Thursday, September 21, 2006

Musharraf: US threatened to bomb Pakistan

Aljazeera - The Pakistani president has said that after the 9/11 attacks the United States threatened to bomb his country if it did not cooperate with America's campaign against the Taliban in Afghanistan.

In an interview with the CBS news show "60 Minutes" that will air on Sunday, Pervez Musharraf said the threat came from Richard Armitage, the US deputy secretary of state, and was given to Musharraf's intelligence director.

Musharraf said: "The intelligence director told me that [Armitage] said, 'Be prepared to be bombed. Be prepared to go back to the Stone Age.'

"I think it was a very rude remark."

Armitage was not immediately available to comment. A Bush administration official said there would be no comment on a "reported conversation between Mr. Armitage and a Pakistani official".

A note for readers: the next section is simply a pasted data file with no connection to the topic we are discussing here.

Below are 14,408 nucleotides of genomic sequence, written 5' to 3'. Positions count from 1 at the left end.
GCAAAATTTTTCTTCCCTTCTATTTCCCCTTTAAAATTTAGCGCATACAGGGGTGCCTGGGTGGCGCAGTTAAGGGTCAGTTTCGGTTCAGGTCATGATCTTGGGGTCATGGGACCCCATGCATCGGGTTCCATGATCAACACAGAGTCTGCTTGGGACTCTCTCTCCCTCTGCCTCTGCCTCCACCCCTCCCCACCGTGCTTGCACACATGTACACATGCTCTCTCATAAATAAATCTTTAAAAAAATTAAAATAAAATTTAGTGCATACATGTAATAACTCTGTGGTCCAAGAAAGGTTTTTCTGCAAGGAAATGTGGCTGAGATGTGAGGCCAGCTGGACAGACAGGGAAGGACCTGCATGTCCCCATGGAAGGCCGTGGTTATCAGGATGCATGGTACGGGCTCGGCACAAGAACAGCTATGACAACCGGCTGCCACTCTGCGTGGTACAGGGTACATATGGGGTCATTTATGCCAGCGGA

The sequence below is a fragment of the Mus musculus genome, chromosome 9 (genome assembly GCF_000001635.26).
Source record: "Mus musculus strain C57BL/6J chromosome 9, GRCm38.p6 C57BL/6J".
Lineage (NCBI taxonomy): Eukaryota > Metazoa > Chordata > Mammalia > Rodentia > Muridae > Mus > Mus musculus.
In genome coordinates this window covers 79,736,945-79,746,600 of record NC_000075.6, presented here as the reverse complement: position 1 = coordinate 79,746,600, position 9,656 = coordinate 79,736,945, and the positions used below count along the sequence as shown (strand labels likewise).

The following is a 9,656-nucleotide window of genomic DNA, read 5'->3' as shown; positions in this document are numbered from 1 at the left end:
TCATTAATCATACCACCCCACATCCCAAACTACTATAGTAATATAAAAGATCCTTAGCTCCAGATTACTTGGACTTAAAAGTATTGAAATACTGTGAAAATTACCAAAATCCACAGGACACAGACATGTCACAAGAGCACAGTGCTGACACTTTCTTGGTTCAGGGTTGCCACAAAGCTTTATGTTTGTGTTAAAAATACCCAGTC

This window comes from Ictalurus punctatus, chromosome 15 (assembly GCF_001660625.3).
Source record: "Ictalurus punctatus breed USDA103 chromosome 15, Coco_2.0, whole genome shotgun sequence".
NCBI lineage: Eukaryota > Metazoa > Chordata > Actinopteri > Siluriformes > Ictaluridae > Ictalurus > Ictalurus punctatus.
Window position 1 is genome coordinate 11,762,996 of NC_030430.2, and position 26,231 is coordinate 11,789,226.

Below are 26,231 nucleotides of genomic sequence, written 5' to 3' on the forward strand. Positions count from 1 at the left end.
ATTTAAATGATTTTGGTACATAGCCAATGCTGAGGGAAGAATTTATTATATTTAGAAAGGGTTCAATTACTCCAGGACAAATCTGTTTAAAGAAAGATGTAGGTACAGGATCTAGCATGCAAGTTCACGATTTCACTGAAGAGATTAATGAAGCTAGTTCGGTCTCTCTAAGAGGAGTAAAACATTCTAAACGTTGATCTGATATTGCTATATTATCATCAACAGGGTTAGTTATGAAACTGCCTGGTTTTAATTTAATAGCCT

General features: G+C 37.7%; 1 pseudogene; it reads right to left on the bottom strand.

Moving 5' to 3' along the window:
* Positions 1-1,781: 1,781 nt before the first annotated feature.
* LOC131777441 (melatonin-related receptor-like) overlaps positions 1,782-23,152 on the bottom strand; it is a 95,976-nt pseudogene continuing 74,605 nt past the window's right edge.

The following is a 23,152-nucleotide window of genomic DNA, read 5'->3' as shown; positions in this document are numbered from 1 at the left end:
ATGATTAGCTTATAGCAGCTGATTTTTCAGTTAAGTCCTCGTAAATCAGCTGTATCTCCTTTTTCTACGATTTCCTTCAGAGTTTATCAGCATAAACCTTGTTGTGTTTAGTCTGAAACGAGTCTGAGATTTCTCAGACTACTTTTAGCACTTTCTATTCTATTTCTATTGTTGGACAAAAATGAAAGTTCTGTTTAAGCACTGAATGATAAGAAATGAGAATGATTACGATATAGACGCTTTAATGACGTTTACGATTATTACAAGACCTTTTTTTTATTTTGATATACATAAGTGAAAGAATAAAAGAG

But the official said: "After 9/11, Pakistan made a strategic decision to join the war on terror and has since been a steadfast partner in that effort. Pakistan's commitment to this important endeavor has not wavered and our partnership has widened as a result."

The official 9/11 Commission report on the attacks and their aftermath, based largely on government documents, said US national security officials focused immediately on securing Pakistani cooperation as they planned a response.

Documents showed Armitage met the Pakistani ambassador and the visiting head of Pakistan's military intelligence service in Washington on September 13 and asked Pakistan to take seven steps.

They included ending logistical support for bin Laden and giving the United States blanket overflight and landing rights for military and intelligence flights.

The report did not discuss any threat the United States may have made, but it said Musharraf agreed to all seven US requests the same day.